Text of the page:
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The Shoes of the Fisherman (Vatican Trilogy, Book 1) Paperback – September 1, 2003

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Product Details

  • Paperback: 299 pages
  • Publisher: Toby Press; 40th edition (September 1, 2003)
  • Language: English
  • ISBN-10: 1902881834
  • ISBN-13: 978-1902881836
  • Product Dimensions: 8.5 x 5.5 x 0.8 inches
  • Shipping Weight: 0.3 ounces (View shipping rates and policies)
  • Average Customer Review: 4.1 out of 5 stars  See all reviews (31 customer reviews)
  • Amazon Best Sellers Rank: #807,055 in Books (See Top 100 in Books)

Editorial Reviews

From the Publisher

This is a 40th anniversary edition with a special forward by Joy West, wife of the author.

From AudioFile

This 1963 work, which was also adapted for the big screen and starred Anthony Quinn, is an interesting tale of intrigue, deceit, nobility, and a yearning for the divine. In the early 1960s, when the tension of the Cold War is high, the Pope dies. His successor is an obscure Ukrainian bishop, who is also a survivor of 17 years in the Gulag. The temporal and spiritual struggles of the new Pontiff are believable and make this a most intriguing work. Paul Hecht gives a creditable performance in reading this work. His sonorous baritone has a pleasing timbre that gives his reading an aura of great seriousness, yeah, even "gravitas." His voice is clear, and he reads at good pace and with confidence. M.T.F. © AudioFile 2000, Portland, Maine-- Copyright © AudioFile, Portland, Maine

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Customer Reviews

4.1 out of 5 stars
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See all 31 customer reviews
The writing was excellent, lively and picturesque.
I approached this book from the standpoint of a person interested in the Roman Catholic Church's papal traditions.
The wisdom and faith of Kiral are still deeply inspiring.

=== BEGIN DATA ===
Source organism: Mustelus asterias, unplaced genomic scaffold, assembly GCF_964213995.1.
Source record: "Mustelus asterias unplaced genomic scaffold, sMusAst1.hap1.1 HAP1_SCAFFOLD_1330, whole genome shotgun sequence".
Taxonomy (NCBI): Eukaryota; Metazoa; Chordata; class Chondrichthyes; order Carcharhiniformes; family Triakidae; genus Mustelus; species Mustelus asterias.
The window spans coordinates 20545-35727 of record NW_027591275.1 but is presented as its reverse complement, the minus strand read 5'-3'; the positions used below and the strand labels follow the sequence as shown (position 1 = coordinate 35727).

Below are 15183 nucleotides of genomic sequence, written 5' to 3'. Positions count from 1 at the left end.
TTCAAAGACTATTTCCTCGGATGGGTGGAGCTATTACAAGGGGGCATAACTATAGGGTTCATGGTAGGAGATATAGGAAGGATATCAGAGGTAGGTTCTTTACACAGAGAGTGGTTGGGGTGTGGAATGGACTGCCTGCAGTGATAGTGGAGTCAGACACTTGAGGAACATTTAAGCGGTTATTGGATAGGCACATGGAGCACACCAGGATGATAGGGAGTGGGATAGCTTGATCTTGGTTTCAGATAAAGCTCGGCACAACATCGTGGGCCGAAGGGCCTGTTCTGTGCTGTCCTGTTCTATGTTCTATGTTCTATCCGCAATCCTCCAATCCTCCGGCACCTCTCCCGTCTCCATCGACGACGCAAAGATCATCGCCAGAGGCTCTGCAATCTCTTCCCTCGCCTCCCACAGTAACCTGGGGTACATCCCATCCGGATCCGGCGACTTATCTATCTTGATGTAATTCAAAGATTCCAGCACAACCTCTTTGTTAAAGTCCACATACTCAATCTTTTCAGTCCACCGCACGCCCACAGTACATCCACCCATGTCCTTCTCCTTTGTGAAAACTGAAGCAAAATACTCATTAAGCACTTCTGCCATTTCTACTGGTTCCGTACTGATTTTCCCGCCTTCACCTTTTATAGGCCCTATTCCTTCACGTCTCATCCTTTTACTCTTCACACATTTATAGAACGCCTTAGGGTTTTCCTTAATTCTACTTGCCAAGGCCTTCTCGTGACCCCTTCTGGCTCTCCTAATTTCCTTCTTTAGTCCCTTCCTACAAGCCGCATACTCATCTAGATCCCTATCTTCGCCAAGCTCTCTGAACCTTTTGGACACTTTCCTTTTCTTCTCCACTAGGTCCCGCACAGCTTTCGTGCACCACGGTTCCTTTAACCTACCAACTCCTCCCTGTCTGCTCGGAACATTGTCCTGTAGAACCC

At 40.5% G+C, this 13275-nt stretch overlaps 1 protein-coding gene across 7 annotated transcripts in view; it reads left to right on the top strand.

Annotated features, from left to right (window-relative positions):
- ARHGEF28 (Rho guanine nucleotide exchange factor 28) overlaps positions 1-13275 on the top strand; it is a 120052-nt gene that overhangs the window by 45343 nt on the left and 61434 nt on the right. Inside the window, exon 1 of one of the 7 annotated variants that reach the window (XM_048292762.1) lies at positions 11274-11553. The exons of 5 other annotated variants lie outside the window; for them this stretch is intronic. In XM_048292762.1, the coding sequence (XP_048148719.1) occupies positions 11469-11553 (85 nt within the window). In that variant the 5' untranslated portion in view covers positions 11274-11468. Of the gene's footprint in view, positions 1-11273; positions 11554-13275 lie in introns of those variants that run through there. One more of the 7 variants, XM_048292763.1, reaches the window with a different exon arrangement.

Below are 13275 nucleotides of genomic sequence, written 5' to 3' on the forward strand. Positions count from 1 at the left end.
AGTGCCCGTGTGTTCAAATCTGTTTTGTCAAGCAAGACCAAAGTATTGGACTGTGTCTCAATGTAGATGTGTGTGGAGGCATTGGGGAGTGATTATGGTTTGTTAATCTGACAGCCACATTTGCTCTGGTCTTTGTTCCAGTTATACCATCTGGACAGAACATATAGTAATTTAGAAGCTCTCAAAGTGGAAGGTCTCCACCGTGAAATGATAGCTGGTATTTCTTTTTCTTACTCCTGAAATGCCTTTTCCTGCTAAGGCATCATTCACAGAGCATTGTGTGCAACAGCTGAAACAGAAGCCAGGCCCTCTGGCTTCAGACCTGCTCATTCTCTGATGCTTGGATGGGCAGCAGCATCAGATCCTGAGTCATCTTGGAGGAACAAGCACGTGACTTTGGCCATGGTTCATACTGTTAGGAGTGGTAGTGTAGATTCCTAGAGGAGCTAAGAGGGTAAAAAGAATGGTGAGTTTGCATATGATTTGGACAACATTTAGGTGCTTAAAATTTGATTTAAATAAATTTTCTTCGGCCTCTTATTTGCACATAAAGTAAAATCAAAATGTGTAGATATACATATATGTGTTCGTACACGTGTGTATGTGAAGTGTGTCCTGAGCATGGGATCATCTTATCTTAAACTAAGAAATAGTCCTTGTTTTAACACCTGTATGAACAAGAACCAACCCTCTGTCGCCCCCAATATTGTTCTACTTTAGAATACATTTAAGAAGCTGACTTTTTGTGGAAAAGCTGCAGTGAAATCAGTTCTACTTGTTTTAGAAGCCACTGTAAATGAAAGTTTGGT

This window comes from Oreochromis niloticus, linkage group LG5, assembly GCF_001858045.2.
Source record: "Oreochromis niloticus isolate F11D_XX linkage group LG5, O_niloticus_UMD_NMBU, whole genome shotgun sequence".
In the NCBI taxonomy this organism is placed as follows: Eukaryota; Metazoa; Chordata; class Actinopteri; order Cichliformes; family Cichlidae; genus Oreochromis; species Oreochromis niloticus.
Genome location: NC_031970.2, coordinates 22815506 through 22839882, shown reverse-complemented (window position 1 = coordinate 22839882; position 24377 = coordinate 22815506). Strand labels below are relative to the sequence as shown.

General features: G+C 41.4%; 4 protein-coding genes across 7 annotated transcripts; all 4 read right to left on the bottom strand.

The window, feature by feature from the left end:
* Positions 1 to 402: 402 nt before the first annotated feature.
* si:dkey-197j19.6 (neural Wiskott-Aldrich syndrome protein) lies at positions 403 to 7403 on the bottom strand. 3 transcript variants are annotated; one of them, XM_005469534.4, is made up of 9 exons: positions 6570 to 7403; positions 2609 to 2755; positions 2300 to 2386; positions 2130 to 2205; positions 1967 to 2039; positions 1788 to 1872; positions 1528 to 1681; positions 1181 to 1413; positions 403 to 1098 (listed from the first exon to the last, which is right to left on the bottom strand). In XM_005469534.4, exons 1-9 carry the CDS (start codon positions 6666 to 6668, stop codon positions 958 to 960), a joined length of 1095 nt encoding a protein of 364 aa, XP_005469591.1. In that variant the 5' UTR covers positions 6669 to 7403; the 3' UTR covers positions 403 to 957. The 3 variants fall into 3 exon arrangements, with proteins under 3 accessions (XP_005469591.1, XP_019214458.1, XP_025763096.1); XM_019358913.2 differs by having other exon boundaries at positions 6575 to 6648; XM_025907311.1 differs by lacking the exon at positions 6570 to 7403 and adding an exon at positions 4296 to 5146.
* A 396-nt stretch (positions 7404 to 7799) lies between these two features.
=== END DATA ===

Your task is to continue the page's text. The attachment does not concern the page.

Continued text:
Most Helpful Customer Reviews

38 of 40 people found the following review helpful By David Rasquinha on July 30, 2003
Format: Hardcover
Morris West is one of those rare authors who can conjure up an excellent book from minimal material. A lot of his works centers around (or is linked with) the Catholic church of which he is an excellent and compassionate portrayer, even when he is being critical.
Shoes of the Fisherman, one of his best, is a heart warming look at the Papacy. Starting with the esoterics of a papal election by acclamation (an unusual procedure) of Kiril Lakota, a virtual unknown, West sees the leader of the church not as the storied infallible pontiff but rather as an earnest human being, beset by his own frailties and needs as well as constrained by the inflexible traditions and bureaucracy of the Vatican. But in focusing on Lakota (and his fellows) as a human being, subject to the same weaknesses of all humanity, West makes one admire him all the more, for his willingness to carry the burden. As the head of a religious organizations that spans the seven continents and hundreds of different cultures, the pope must make huge decisions in lonely abstract while bearing in mind the ordinary man and woman who comprise the church. This is a tremendous responsibility and a near impossible task. In the process West looks at numerous sub-themes that still plague the church (though this book is sited at the peak of the Cold War), of marriage, of theology, of doctrine and of the clergy. He makes no judgments, but in painting the essential humanity of the players, West makes the institution of the church and the papacy not only more accessible to the reader, he also generates a more sympathetic understanding of both. This may not (as previous readers have remarked) be a book with a major plotline, but it is a book that, even at its darkest, maintains faith in humanity. Highly recommended, (though members of other religions may find some of the parts hard to follow).